Gov.-elect Larry Hogan briefed reporters on the state’s fiscal situation yesterday afternoon and the picture he painted was dire. Maryland’s next governor says the state needs ‘strong medicine’ to fix its fiscal health after years of bad budgeting.
“Let me put it in everyday terms: They drained our checking, savings and retirement accounts. They maxed out every credit card. They tapped into Christmas funds, college tuition funds, they even broke into every one of the kids piggy banks, and we still don’t have enough to pay the bills," Hogan said.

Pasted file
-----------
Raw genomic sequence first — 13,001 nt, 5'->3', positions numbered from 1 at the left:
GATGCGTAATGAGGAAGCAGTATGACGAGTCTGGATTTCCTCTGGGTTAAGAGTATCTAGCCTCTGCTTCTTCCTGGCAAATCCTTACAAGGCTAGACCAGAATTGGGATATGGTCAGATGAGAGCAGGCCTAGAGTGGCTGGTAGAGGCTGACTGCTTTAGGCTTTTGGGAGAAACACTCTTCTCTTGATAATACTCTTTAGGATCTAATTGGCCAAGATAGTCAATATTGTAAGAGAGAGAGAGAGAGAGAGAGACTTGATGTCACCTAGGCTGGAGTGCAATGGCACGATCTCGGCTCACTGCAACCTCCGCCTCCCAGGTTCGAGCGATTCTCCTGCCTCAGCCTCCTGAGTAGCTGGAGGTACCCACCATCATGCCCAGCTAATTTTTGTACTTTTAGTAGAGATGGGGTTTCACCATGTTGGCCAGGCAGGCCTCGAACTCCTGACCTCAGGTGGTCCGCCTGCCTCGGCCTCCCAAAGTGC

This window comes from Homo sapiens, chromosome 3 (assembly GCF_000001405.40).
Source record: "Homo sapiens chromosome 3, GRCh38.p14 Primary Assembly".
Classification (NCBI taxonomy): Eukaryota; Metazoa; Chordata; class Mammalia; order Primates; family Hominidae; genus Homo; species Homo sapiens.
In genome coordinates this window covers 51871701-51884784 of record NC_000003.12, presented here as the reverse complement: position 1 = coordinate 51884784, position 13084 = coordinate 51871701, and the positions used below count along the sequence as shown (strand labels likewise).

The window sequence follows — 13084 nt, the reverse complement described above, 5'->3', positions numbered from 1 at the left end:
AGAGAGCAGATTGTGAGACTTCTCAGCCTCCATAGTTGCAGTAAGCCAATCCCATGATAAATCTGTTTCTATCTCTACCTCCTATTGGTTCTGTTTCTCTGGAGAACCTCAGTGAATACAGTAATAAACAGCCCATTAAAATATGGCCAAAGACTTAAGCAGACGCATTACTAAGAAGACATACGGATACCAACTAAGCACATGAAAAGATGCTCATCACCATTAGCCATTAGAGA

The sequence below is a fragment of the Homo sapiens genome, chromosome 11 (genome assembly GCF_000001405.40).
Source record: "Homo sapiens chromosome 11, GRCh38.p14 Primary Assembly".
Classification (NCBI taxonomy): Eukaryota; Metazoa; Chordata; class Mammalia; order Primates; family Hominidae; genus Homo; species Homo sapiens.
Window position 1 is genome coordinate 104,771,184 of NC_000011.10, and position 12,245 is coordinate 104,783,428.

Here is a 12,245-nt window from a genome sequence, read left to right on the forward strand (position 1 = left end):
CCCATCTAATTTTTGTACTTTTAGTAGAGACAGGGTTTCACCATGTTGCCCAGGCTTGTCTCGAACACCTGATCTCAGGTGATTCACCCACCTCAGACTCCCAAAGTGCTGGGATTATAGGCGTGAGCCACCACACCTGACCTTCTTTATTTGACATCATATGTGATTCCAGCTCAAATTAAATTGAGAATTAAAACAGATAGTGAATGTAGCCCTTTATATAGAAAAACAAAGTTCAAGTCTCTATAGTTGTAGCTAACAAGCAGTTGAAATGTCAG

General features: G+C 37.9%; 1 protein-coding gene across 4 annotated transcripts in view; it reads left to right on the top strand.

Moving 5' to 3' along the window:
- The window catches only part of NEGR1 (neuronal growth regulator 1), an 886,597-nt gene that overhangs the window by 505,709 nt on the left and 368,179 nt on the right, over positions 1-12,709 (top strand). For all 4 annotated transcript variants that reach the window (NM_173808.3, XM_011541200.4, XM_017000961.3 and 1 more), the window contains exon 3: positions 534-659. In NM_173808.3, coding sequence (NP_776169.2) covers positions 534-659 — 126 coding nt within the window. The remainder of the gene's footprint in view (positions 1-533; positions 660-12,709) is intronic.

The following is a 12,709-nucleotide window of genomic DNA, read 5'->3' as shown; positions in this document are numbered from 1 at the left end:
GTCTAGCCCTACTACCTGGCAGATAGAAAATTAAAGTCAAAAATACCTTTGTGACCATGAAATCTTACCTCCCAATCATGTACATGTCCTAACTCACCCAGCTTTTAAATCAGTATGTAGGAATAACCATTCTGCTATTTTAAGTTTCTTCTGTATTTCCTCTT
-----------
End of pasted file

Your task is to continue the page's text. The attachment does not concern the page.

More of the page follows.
Smith: Hard To Tell If Franchot-Hogan Shopping Trip Is Bipartisanship, Theatre, Or Both
Comptroller Peter Franchot has a finely tuned political ear – and little regard for political correctness. He realized early that former governor William Donald Schaefer was in decline and ready to be knocked off – by his own party. Franchot stepped up.
Franchot saw the anti-tax sentiment of Marylanders peaking as the 2014 election loomed. Earlier actually. He declined to pamper reliable Democratic voters as he was defeating Schaefer.